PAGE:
termcap is the ancient one. It's a single huge file (usually /etc/termcap)
that contains all the terminal descriptions in ASCII form, so you could
use your text editor to view and modify them.  terminfo is the newer
concept, that tries to do things in a more flexible and sane way. It
consists of a bunch of directories (usually under /usr/lib/terminfo/)
that contain many small binary files, one for each terminal. They are
sorted in directories named by the first letter of the terminal name,
so you'd find the terminfo file for "rxvt" under /usr/lib/terminfo/r/,
for example. There are also ASCII versions of those terminfo files that
can be compiled using "tic", the terminfo compiler, to yield the
required binary files.

One of the main problems with this is that those feature descriptions
have to kept in sync with how the terminals and terminal emulators are
really behaving. They are not being read as a sort of config file by the
terminal emulator that would setup how the terminal operates (although
this would be a reasonable idea). This is mainly due to the fact that
the original terminals were hardware devices that simply couldn't read
a config file and adjust themselves accordingly.
This means that the description has to be made to match the terminal.
How the terminal itself operates is configured elsewhere. Depending on
the terminal this can be one of: being hardcoded in the sources, via X
resources, settings in the desktop environment and just about any
typical unix way like config files, commandline options and environment
variables.  Thus, confusion is preprogrammed.

Just in case you feel like checking or messing around with the terminal
capability descriptions, you could look for an entry "@7=..." (e.g.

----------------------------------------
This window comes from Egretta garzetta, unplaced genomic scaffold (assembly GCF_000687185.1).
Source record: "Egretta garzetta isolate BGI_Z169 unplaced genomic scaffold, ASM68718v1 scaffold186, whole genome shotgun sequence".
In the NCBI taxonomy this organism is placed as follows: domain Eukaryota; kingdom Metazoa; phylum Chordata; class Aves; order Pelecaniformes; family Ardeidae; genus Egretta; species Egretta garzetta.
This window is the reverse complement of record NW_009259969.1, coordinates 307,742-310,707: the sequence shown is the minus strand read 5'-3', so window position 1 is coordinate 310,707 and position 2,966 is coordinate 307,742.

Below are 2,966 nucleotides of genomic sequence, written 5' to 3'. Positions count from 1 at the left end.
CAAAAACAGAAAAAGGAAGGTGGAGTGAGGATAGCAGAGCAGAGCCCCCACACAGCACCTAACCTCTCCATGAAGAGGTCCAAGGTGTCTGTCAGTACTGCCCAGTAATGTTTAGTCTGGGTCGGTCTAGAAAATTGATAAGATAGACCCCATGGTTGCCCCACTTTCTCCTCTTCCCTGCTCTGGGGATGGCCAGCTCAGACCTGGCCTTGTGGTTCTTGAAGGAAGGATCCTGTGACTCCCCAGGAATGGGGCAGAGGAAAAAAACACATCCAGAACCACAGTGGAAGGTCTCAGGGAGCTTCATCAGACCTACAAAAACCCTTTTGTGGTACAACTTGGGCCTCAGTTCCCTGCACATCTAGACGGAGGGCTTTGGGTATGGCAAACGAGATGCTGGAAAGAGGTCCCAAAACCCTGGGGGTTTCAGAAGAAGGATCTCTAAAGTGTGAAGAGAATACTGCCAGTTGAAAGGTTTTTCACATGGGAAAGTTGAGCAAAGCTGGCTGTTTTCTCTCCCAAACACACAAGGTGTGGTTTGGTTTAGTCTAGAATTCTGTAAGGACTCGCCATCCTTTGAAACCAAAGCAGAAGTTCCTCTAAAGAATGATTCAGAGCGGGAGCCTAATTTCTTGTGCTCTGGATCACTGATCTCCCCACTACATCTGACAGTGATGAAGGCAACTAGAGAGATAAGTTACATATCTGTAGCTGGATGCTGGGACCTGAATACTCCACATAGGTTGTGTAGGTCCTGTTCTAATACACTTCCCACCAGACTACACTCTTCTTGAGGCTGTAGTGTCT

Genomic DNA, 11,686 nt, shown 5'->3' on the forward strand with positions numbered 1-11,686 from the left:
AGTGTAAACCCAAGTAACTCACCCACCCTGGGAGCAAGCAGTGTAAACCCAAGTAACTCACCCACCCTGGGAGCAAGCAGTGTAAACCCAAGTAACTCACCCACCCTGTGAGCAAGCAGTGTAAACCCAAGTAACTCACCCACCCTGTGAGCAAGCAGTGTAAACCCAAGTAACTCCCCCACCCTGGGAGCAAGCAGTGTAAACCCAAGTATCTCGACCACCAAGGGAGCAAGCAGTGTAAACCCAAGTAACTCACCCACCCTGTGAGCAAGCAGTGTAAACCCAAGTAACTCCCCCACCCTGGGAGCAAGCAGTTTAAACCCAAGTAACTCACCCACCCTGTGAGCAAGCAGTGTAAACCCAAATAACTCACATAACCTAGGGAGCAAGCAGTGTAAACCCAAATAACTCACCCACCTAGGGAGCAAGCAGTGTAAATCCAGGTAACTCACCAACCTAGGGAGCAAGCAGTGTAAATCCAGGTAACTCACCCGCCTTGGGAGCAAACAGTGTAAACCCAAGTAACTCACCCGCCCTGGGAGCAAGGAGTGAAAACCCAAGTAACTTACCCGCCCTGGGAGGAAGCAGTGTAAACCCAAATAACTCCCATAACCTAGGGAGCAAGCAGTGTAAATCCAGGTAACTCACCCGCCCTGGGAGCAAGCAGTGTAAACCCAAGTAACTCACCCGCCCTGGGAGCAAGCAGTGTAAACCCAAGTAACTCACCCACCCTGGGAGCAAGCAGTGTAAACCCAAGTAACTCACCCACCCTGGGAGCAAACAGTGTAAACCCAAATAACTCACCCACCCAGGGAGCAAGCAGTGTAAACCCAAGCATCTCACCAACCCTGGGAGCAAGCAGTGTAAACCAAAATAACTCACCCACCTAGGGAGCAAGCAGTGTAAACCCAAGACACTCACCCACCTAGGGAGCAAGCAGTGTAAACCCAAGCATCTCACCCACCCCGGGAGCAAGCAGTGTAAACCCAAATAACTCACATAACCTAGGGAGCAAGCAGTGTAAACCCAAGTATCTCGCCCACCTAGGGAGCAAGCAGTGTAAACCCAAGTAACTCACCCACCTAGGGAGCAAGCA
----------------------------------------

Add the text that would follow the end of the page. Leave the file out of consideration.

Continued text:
@7=\E[4~ -- "@7" being the very intuitive abbreviation for the end-key)
somewhere in xterm's capability string, which is a colon-separated list
of such assignments split over several lines. That's for termcap.
terminfo uses different abbreviations and a different format. As you
probably expected, the manpages have all the details -- in particular,
"man terminfo" will tell you more than you ever wanted to know :)

As there are two such databases, there's also always the question of
which one to use, or rather "which one is being used?". As usual, this
depends on how it's configured -- else it wouldn't be unix ;)  I guess
I don't have to repeat the usual list of possibilities.  A typical
default is to first look for termcap and then for terminfo, in case
termcap is not found. And this finally brings us back to your original
It *could* be that you simply don't have a /etc/termcap any more in
the recent version of RH, so that terminfo is being used, which might
contain other (to avoid having to say which ones are the correct ones)
capability entries...  At least for SuSE I've heard rumours that they
no longer ship termcap with their most recent version -- not sure,
though, and even less sure about RH.
So that's where I would start looking. And don't hesitate to make use
of strace (also see the recent posting by Laurel Fan on that) to find
out what's really going on, e.g. whether termcap or terminfo is being
read and such...

I know, I could have simply said in recipe form: try copying over
/etc/termcap (and possibly libtermcap.so.*) from the old RH version,
which might in fact have worked right away.  Yet, I thought that a
deeper understanding of the mechanics behind this could help you to
debug such problems yourself next time you encounter them, which you
certainly will ;)  

Hoping to have clarified things a bit,


PS: other commands in the immediate vicinity of the issue include:
stty, tset and tput -- so you might want to read up on those, in case
the termcap stuff doesn't get you any further...